“The first few months were the hardest,” said Voelker, who confirmed her infection with a blood test. “My sensitivity was highest at that point, and I not only had to cut out all red meat, but dairy and other foods with mammal-derived ingredients as well.”

Central to this emerging illness is one of nature’s most persistent pests. When ticks hop aboard a new host, they find a patch of skin – often behind the knees, the head or ankles – and cut into it with hooks that are just one part of a mouth adapted to parasitic life.

Their saliva can have anesthetic properties, preventing hosts from realizing they’ve been bitten. 

It’s also the vessel for disease, said Jody Green, an educator with Nebraska Extension. And it’s getting more difficult to avoid tick spit when spending time outdoors.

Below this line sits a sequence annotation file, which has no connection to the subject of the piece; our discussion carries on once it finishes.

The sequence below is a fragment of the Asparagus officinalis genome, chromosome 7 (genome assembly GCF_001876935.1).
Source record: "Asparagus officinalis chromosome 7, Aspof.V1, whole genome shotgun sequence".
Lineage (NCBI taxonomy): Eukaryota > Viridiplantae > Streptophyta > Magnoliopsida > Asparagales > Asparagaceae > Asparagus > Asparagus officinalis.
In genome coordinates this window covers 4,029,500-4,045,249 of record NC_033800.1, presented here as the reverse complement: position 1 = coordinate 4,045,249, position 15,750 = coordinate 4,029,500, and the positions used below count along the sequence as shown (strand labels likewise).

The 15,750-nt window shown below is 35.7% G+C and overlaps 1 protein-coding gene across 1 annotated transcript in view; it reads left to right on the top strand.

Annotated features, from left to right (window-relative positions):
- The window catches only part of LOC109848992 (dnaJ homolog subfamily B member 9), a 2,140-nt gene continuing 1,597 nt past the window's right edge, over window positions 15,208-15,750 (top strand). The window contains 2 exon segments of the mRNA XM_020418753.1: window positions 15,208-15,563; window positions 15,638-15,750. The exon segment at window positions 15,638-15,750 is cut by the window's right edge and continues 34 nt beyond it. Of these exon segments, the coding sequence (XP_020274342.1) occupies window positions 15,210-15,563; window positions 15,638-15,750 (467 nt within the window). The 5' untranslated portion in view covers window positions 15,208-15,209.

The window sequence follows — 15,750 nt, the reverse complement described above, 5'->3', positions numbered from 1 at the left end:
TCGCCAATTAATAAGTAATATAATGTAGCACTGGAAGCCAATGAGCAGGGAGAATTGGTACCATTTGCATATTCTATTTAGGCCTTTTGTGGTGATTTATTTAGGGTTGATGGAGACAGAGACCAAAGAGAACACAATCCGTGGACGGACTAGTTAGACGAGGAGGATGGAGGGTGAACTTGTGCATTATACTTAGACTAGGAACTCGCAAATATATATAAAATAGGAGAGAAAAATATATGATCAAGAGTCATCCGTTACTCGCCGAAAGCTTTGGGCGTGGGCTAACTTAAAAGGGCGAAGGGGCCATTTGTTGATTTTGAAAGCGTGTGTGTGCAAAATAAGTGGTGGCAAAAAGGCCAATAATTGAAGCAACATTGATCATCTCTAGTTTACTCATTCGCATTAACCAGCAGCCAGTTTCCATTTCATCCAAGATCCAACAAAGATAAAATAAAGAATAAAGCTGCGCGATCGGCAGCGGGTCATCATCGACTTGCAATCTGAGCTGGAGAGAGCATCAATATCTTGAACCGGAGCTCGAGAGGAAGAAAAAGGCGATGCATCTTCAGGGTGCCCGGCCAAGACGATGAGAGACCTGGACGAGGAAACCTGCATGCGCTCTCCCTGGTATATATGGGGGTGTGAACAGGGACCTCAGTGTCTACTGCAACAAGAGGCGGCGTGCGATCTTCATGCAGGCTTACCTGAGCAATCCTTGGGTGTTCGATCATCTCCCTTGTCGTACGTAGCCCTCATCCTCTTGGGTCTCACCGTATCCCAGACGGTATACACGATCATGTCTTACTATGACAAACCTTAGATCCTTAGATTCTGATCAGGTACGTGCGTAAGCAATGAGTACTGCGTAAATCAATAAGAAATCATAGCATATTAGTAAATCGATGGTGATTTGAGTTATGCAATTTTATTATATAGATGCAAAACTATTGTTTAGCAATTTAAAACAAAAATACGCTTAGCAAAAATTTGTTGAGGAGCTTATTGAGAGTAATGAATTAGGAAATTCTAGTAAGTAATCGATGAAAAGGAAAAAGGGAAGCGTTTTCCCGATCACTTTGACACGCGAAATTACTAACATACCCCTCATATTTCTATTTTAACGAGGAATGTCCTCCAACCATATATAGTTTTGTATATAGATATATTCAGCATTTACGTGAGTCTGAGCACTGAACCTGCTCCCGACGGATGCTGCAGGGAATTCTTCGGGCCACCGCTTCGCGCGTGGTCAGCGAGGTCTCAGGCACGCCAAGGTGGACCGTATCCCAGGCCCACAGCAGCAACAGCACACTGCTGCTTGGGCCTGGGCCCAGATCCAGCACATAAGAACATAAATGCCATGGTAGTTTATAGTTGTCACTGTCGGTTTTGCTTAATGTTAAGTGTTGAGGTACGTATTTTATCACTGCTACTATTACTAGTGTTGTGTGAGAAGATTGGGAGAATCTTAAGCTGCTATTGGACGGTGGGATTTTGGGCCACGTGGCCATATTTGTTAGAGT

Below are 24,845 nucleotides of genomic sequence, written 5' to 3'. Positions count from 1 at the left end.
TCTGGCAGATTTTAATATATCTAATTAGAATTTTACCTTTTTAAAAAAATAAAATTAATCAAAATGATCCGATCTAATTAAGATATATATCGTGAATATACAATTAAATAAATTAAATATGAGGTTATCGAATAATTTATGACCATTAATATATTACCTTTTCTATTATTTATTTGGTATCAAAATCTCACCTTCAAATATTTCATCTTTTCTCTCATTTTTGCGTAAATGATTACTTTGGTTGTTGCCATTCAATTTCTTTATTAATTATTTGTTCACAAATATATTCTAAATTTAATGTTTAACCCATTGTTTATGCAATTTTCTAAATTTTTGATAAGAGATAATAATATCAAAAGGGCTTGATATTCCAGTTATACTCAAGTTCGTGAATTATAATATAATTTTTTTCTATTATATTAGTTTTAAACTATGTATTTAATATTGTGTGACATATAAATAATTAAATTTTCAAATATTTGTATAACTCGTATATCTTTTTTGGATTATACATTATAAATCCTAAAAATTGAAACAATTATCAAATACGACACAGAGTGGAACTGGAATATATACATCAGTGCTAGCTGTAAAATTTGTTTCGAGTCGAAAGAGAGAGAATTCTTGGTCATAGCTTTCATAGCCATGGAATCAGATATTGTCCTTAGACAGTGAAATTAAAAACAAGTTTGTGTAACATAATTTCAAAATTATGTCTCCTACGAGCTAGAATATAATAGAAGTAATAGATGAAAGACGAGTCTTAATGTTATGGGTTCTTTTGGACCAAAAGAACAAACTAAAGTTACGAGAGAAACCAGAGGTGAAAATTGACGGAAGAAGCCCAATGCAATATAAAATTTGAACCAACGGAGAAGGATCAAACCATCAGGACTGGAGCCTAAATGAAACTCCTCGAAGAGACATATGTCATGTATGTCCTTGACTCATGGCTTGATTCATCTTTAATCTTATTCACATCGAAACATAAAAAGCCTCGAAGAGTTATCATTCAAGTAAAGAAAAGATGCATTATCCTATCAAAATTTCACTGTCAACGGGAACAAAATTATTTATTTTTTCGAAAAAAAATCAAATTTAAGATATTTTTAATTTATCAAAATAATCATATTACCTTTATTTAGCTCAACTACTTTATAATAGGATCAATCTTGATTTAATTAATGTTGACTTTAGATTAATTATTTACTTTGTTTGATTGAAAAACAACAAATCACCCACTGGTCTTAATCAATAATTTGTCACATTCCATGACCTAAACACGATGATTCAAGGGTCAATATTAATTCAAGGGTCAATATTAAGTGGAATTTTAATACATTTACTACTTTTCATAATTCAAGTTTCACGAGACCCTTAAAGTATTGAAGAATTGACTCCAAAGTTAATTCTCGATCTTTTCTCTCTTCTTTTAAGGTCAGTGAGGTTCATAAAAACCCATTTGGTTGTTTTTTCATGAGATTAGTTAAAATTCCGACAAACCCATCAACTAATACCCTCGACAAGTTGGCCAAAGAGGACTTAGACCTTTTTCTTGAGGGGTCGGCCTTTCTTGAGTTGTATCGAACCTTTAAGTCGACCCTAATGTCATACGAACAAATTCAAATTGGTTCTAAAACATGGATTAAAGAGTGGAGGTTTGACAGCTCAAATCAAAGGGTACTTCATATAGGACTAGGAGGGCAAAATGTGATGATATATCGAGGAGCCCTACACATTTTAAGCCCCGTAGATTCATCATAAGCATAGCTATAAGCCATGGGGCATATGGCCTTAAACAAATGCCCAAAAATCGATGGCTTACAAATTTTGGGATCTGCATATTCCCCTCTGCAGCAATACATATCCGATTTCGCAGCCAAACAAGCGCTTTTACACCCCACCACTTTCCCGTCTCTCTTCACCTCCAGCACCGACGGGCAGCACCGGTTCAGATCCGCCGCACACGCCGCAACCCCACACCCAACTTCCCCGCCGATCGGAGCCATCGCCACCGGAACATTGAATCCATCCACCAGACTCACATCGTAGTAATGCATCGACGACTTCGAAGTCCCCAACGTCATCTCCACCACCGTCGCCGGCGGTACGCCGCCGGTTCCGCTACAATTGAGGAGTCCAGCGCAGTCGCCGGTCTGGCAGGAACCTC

“Nowadays, everywhere you go that’s fun is a tick-infested habitat,” Green said. 

Nebraskan Katie Voelker got bit by one of these tiny pests, a lone star tick. She is now unable to eat red meat, though she recently reintroduced some dairy products. Photo courtesy of Joshua Allen

Lone star ticks appear to be on the move. The arachnid’s historic range went as far north as extreme southern Iowa and as east as New Jersey. 

In recent years, though, the tick has migrated to southeast Nebraska. 

Research on the lone star tick and others has led some scientists to believe climate change is among the factors driving ticks into higher latitudes and elevations.

“Environmental conditions altered by climate change do indeed influence range expansion,” said Nebraska state climatologist Martha Durr. “There are other factors at play as well. But this will likely be a concern for us locally.”

Joseph Fauver, a professor at the University of Nebraska Medical Center’s College of Public Health, said there are other factors likely contributing to the lone star tick’s presence in Nebraska.